There are particulars about why the pension system in New Jersey is in so much financial trouble.  It isn't because it is too generous. It is in trouble because when New Jersey was flush with money during Governor Christie Whitman's (R) term she stopped making payments. She said she did this because the stock market was booming at that time. She said the pension system was way over-funded and didn't need more cash. By the time she finished bankrupting the state with massive tax cuts and increased credit spending, Governor James Florio (D) didn't have the revenue to pay into the state pension system during his entire term in office. This default model became a habit with subsequent Governors. Nothing, or only fractional amounts, were paid into the retirement system for the last 20 years. Governor Chris Christie (R) refused to put money into the system a few year back, when he had the money to pay, saying he didn't want to put money into a broken system. This is crazy talk since it was the Executive branch that broke the system in the first place by doing exactly what he was doing.

The New Jersey State Pension system is, to a lesser extent, also in trouble because it has been abused for years by politicians bumping up the salaries of their political cronies just before retirement so they get huge pensions that they didn't deserve or contribute towards. Politician's take advantage of the way pensions are calculated to reward their buddies.

In New Jersey, civil service pensions are based on the average salary for the last three years. Recently the Star Ledger newspaper criticized the Governor for bumping up the salary of a political friend such that his retirement income was around $120,000 per year when his base salary had been closer to $30,000 for most of his career. Politician's have treated the state's pension system like it was there private cookie jar.

So when the state's pension system, or any states fixed pension system becomes a target for political destruction, let it be a reminder instead of just how much ground private sector workers have lost. Let state pension systems be the model on which the rest of the work force rebuilds what they once had.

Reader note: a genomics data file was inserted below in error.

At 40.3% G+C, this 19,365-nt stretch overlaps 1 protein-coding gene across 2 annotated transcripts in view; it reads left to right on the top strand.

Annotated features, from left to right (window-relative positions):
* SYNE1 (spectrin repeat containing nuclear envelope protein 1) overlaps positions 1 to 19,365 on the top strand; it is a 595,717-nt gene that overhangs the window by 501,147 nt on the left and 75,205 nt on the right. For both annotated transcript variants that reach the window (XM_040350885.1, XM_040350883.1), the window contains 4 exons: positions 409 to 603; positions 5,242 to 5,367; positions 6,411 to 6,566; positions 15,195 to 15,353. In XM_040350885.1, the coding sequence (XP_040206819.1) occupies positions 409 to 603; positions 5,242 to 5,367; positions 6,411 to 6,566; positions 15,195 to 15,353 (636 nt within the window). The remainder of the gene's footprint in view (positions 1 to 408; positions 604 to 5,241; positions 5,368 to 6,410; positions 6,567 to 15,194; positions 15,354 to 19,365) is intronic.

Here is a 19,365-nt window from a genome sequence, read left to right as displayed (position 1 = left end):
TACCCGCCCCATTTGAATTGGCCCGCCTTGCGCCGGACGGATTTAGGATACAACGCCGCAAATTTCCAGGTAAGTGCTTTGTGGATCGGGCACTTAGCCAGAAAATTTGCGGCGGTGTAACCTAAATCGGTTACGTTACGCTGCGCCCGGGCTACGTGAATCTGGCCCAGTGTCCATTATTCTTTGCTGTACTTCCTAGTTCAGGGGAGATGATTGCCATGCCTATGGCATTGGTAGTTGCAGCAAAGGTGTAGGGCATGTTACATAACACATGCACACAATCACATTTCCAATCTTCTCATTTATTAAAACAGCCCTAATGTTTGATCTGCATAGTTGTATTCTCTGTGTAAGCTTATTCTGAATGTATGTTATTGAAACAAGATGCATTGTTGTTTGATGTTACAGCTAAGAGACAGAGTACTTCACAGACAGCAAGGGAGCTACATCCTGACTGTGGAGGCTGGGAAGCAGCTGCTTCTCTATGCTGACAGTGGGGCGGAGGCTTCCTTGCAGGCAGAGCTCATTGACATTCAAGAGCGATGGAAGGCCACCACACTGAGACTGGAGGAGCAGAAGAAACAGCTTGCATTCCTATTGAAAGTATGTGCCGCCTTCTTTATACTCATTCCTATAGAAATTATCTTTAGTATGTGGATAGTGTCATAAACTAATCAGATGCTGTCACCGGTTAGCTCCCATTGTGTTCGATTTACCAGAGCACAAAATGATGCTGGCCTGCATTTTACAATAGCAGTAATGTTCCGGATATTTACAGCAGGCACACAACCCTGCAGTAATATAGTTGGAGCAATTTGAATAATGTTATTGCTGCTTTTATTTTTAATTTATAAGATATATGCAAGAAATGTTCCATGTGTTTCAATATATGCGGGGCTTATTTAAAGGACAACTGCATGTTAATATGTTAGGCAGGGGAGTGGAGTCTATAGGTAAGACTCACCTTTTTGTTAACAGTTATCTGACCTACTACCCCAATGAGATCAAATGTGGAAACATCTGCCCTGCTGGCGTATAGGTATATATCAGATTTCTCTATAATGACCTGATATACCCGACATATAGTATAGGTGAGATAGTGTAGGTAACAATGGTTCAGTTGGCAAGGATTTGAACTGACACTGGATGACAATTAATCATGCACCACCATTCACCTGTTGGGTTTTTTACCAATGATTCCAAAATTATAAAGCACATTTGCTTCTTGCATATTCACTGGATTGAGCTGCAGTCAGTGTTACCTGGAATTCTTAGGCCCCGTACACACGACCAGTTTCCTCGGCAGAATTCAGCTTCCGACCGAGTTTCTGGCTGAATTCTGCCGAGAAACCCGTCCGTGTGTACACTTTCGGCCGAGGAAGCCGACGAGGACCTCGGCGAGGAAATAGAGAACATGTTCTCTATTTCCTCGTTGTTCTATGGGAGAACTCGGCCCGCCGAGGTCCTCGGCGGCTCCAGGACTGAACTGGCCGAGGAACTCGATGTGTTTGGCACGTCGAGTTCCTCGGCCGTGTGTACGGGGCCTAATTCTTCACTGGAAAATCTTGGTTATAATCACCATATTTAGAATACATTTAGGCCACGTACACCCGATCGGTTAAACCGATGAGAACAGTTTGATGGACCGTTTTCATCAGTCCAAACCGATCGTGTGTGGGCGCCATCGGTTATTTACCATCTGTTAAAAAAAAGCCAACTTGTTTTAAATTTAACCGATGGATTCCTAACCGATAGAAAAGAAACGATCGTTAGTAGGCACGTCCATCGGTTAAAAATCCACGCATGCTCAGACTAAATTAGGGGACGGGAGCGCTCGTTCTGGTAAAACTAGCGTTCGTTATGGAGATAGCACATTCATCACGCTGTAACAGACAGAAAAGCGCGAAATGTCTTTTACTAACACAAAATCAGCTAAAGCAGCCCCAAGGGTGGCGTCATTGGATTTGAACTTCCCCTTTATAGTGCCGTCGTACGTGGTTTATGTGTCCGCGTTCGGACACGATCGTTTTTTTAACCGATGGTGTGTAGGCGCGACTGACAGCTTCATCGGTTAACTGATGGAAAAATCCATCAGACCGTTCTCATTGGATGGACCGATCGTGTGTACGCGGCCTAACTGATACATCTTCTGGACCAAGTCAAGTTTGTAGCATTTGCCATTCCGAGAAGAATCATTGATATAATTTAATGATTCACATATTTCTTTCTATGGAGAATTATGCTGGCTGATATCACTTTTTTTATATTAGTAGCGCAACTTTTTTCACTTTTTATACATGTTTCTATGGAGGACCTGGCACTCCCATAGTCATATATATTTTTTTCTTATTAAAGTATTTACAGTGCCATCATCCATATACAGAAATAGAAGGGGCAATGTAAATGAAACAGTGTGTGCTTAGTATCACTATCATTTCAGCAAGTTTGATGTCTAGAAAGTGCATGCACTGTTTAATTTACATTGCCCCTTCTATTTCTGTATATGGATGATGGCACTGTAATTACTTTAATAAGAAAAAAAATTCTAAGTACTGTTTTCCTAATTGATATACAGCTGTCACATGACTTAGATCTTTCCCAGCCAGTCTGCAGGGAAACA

Photo Credit: http://ivn.us/2012/07/11/california-ignores-growing-public-pension-crisis/

Thursday, March 20, 2014

New Employment and Health Care Stats Refutes Obamacare Opponents

by Brian T. Lynch, MSW

The latest labor statistics and health care statistics refute the false claims being made against the Affordable Care Act (ACA) by Obamacare opponents. The claims and facts below are summarized from an excellent op/ed in Forbes magazine by Rick Ungar, which can be found here: 

http://www.forbes.com/sites/rickungar/2014/03/10/the-real-numbers-on-the-obamacare-effect-are-in-now-let-the-crow-eating-begin/

CLAIM: Obamacare will lead to a decline in full-time employment as employers reduce hours to below 30 per week to avoid providing health benefits.

FACT: Numbers just released by the  Bureau of Labor Statistics (BLS), shows that part-time workers in the U.S. fell by 300,000 since the Affordable Care Act became law.  This past year, the first full year of Obamacare health coverage, full-time employment grew by over 2 million.  Part-time employment leaders who oppose Obamacare.  Fewer cops, fewer teachers, fewer folks providing essential social services in the public sector  all to make political point.

CLAIM: Millions of Americans are losing their individual health insurance policy due to Obamacare.
FACT:   A new study  by Lisa Clemans-Cope and Nathaniel Anderson of the Urban Institute found that prior to the Affordable Care Act the number of people kept their individual policy was very low with just 17 percent retaining coverage for more than two years.”  The Urban Institute conducted a survey last December that asked 522 people between the ages of 18 and 64,  “Did you receive a notice in the past few months from a health insurance company saying that your policy is cancelled or will no longer be offered at the end of 2013?” Only 18.6% said their plan was cancelled because it didn't meet ACA coverage requirements, while the expected cancellation rate was 17% in the years prior to Obamacare. You can find the following bar graph and read more  in Health Affairs.